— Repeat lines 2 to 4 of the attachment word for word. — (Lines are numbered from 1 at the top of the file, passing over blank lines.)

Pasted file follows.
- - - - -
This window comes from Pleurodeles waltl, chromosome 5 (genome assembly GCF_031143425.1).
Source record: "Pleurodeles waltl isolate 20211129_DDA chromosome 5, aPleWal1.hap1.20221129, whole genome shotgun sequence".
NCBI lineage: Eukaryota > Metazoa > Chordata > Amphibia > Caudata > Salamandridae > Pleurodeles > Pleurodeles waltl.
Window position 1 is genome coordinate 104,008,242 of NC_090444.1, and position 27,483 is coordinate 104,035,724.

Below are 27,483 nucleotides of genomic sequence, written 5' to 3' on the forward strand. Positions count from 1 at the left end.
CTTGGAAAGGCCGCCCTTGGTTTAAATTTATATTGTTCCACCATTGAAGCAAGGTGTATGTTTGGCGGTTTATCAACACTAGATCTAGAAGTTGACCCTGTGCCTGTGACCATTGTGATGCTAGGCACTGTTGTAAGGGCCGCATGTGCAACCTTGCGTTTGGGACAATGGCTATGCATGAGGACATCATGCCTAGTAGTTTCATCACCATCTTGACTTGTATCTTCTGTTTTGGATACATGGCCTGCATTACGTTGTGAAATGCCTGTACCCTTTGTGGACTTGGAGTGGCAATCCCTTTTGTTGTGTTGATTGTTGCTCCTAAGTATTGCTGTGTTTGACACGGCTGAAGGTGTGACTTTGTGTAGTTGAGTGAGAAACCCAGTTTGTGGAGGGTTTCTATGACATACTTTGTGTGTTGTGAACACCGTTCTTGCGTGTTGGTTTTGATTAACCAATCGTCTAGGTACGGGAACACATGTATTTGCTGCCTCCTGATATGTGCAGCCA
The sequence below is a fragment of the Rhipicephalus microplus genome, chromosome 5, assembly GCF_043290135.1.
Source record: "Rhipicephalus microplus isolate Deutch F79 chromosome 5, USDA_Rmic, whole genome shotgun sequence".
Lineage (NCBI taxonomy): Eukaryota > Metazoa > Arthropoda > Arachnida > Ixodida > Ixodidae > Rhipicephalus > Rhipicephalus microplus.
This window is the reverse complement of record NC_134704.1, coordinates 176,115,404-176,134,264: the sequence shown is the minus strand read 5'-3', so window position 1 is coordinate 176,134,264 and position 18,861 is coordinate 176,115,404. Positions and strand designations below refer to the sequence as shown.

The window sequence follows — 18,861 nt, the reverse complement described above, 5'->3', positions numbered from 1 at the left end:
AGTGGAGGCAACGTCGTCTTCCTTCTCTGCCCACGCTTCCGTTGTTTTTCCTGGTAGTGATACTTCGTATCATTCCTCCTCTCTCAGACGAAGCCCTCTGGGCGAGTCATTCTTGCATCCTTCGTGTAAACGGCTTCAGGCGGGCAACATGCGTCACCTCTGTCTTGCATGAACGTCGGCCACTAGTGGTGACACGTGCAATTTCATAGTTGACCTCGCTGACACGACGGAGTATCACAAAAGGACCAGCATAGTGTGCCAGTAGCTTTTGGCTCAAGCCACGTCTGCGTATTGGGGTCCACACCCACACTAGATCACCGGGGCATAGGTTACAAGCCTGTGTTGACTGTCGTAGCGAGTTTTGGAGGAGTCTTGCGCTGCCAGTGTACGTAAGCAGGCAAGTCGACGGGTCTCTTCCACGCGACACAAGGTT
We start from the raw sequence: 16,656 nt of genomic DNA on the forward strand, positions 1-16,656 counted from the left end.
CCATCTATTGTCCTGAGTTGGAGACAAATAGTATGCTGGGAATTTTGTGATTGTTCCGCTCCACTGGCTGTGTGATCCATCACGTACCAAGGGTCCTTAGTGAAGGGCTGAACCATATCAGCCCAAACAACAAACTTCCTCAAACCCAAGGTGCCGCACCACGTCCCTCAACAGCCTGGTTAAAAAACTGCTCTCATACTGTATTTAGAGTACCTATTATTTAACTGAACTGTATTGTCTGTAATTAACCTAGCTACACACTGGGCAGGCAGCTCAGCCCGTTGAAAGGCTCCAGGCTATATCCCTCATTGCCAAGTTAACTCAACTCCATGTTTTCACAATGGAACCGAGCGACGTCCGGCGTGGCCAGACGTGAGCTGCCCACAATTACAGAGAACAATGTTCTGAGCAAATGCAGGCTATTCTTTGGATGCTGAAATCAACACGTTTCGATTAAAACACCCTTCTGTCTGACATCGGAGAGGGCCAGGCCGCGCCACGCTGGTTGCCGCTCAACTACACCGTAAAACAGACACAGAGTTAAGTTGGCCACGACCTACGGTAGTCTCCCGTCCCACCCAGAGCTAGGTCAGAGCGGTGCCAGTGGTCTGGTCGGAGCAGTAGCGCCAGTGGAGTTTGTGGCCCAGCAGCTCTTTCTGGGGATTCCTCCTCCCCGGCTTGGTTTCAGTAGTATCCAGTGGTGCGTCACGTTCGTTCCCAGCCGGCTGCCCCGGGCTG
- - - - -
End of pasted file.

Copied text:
Source record: "Pleurodeles waltl isolate 20211129_DDA chromosome 5, aPleWal1.hap1.20221129, whole genome shotgun sequence".
NCBI lineage: Eukaryota > Metazoa > Chordata > Amphibia > Caudata > Salamandridae > Pleurodeles > Pleurodeles waltl.
Window position 1 is genome coordinate 104,008,242 of NC_090444.1, and position 27,483 is coordinate 104,035,724.